Political scientist Ian Bremmer on the world’s ability to address major global crises

With Russia's invasion of Ukraine, the pandemic, climate crisis and extreme political polarization, the dangers currently facing the world are stark. A new book, "The Power of Crisis: How Three Threats – and Our Response – Will Change the World," delves into those topics. Author Ian Bremmer, who runs the Eurasia Group, a global risk research and consulting firm, joins Judy Woodruff to discuss.

Read the Full Transcript

  • Judy Woodruff:

    With Russia's invasion of Ukraine, the pandemic, the climate crisis, and extreme political polarization, the dangers the world is facing right now are stark, and how we respond is critical.

    Ian Bremmer runs the Eurasia Group. It's one of the world's leading global risk research and consulting firms. And he explores the most pressing issues and solutions in his new book, "The Power of Crisis: How Three Threats – and Our Response – Will Change the World."

    Ian Bremmer, welcome back to the "NewsHour." Congratulations on this book.

    You have been focused for some time on the collapse of the international governing order, the fact that countries aren't working together the way they should. And yet we have seen, with Russia's invasion of Ukraine, that NATO's come together, the West coming together.

    Is this the exception that proves the rule?

  • Ian Bremmer, President, Eurasia Group:

    I wouldn't say it's the exception.

    I'd say it's a response to the crises that continue to emerge as the international order starts breaking down. It's a snapback. And, frankly, I kind of wish that Vladimir Putin had read a draft of the book, because, clearly, he thought that the United States and NATO and the West would be incapable of responding.

    He's seen what happened in Afghanistan. He's seen what's happened in Iraq. He saw January 6 in the United States. He saw the lack of reaction to his own invasions in Georgia and in Ukraine in 2008 and '14.

    But this decision to fundamentally try to usurp a democratic government in Ukraine was absolutely a step too far. And the response internationally has been extraordinary, has actually made the West stronger than it was before Putin invaded on February 24.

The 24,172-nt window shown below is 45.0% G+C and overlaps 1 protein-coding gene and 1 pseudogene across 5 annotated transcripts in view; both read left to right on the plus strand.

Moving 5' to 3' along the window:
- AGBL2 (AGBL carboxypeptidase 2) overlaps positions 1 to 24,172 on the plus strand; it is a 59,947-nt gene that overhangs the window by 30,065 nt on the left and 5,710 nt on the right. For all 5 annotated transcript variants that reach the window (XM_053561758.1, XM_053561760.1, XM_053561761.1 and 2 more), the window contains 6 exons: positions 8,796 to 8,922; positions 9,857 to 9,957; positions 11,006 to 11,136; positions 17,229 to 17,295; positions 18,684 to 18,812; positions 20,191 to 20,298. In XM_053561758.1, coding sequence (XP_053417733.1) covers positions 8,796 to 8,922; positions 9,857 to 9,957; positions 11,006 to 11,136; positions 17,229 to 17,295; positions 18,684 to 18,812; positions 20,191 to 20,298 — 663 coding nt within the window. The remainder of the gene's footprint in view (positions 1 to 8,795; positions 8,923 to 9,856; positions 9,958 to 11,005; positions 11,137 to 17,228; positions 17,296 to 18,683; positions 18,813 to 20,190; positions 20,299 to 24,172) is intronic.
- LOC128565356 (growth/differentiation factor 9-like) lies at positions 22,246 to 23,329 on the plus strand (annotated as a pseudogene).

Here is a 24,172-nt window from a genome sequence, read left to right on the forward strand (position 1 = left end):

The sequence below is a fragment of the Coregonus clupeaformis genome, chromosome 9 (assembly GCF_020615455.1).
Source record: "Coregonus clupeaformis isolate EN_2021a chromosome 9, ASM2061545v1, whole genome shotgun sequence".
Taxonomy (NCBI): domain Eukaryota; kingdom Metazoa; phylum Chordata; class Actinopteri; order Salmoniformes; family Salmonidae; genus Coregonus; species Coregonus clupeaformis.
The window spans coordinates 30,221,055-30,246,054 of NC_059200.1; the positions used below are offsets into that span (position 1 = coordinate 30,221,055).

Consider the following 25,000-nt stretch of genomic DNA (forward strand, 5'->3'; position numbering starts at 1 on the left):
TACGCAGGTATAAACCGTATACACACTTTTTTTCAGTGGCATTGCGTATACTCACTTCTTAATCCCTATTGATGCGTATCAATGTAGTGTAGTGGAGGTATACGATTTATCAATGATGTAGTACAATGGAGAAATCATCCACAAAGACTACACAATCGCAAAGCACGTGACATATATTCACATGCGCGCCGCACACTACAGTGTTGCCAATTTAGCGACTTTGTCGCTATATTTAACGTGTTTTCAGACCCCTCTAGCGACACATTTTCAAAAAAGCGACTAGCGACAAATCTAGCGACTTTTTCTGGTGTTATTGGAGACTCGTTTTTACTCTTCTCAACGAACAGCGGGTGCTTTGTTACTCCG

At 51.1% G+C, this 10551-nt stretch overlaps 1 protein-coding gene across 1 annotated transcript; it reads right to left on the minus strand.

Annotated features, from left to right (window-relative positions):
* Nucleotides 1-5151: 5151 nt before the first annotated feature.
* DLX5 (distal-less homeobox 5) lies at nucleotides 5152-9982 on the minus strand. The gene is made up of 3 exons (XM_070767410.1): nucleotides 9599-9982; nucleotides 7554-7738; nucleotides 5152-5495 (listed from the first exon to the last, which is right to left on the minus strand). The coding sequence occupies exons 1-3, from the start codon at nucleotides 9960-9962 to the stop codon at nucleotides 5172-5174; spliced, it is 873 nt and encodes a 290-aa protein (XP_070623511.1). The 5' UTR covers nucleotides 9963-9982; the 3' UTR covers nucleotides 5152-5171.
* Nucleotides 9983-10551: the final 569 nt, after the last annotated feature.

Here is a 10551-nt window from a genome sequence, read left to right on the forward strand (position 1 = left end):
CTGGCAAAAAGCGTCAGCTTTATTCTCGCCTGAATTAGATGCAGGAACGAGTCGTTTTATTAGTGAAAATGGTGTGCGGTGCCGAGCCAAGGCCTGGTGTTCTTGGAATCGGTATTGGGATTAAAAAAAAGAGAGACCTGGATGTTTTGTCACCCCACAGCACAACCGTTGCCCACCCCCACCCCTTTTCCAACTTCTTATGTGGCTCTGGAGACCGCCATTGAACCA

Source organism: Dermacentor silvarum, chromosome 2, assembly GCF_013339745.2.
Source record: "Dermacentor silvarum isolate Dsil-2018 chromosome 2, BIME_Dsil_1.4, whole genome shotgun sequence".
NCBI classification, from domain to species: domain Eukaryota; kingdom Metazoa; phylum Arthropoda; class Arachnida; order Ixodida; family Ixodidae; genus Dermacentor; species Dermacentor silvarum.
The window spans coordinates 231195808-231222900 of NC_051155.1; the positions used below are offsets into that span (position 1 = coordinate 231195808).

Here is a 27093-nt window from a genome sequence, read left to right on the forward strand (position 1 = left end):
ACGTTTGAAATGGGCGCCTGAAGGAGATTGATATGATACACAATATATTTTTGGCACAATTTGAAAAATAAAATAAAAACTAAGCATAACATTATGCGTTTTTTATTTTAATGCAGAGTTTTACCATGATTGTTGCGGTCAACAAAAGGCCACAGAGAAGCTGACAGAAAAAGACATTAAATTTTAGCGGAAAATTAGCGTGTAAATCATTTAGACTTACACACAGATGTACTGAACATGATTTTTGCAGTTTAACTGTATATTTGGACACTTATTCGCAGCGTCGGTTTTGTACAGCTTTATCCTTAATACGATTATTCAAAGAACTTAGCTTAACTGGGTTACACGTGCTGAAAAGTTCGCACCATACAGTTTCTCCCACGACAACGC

• Judy Woodruff:

    But before this happened, and before the reaction to it, one of your principal concerns was that the world was not well-equipped to deal with some of the big mega-crises that the world is facing.

  • Ian Bremmer:

    That's right.

    What's basically been happening is both the United States and other advanced industrial democracies around the world, we have seen the populism, we have seen the unwillingness to be the global policemen, the unwillingness to lead on global trade, the incapacity to be the world's leading democracy, make the world safe for it.

    And, as that happens, you see a breakdown in institutions, you see increasingly the growth of crises. So, over the last three decades, Judy, you and I have watched as our institutions both at home and abroad have gradually and incrementally eroded, and feeling like we can't do anything about it.

    Well, the purpose of this book, "The Power of Crisis," is that the status quo isn't going to get you there. But, as these crises emerge — and we're in a target-rich environment for crises right now, as you know. It's not just the Russian invasion. It's climate change. It's the pandemic. There's plenty of them.

    That's what's going to lead to a step function, to force countries to respond with new institutions, strengthened leadership. It's the only way you get it done in this environment.

  • Judy Woodruff:

    Well, let's take these particular crises one by one, very quickly, starting with public health, with global health emergencies, like the one we're still living through right now.

    Where do you see the mechanism, the solution that's going to prepare the world to be in a better place at the next pandemic?

  • Ian Bremmer:

    Probably the weakest of the crises to respond, in part because it built less trust with the United States and China. China covered it up, of course, to begin with, and leading the United States even to leave the World Health Organization in the middle of a pandemic.